Draw a rectangle over the circle and click Minus Front in the Pathfinder to cut the shape in half.
Draw a series of other ovals to give the ladybug spots. The head is just an oval that's behind the main body of the ladybug.
Use the Star Tool to draw the legs of the ladybug. When you are drawing the star press the down key on the keyboard to reduce the amount of points the star has. You'll obviously only want three points, as a triangle has three sides.
Select the ladybug's main body and the black ovals that overlap it, and then in the Pathfinder select Divide. Ungroup the objects and get rid of the unnecessary shapes around the edges that are leftover.
This is what your ladybug should look like right now.
We'll warp the ladybug to add more of a cartoon-ish look to it. Select it and go to Object > Envelope Distort > Make with Warp. Select Arc from the Style drop down and enter about 30 for the Bend.
Go to Object > Expand then click OK.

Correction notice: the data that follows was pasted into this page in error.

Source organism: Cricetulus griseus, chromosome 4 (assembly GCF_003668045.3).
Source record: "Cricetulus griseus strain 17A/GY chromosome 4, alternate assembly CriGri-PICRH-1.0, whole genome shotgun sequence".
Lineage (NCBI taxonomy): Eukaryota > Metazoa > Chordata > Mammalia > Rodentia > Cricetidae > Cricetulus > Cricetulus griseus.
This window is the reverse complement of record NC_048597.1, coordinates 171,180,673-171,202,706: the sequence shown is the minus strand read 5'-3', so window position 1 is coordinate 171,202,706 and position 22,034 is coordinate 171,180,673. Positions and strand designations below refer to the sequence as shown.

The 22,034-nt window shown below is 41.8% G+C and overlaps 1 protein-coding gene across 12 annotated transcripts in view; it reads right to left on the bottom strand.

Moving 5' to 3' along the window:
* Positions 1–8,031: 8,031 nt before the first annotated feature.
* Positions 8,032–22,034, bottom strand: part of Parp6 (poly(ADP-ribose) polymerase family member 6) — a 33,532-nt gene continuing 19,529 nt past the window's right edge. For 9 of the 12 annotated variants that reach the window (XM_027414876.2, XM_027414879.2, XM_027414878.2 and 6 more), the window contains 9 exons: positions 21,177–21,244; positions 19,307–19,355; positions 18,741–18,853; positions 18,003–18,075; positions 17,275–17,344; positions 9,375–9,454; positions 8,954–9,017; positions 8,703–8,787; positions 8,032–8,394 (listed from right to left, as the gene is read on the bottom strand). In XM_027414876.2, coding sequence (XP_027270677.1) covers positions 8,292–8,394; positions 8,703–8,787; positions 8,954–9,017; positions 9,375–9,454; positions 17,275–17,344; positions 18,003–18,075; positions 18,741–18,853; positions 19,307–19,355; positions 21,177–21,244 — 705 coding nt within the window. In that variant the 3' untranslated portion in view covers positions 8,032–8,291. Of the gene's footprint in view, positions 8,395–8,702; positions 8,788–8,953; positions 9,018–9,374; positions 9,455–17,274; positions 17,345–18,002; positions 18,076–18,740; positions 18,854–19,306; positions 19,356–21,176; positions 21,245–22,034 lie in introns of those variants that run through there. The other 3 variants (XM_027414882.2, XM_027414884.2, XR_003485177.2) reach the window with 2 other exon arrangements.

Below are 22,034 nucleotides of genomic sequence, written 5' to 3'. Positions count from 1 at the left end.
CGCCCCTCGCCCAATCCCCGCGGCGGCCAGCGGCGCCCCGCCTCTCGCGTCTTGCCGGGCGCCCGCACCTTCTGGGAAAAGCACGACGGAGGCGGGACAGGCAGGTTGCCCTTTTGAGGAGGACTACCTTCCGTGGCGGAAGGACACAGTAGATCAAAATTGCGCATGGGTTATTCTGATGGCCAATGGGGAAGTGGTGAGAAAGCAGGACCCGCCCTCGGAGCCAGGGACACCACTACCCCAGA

In some instances, the warp shape may be clipping the ladybug. If this is the case, use the Direct Selection Tool and adjust the points so that your entire ladybug is showing.
Now, the entire ladybug is visible.
Draw another arch shape over the top part of the ladybug and fill it with a white to transparent gradient to create a reflection.
You can further draw a black shape behind the ladybug so the style matches that of the spring letters.
To create the bee you'll predominantly use the Pen Tool. Draw the more organic shapes using the Pen Tool and use the ellipse for things like the center of the body. For the details in the wings use the Pencil Tool (N) so the lines look more random.
Use the Pathfinder's various functions as we've used previously to tidy-up the shapes that comprise the bee.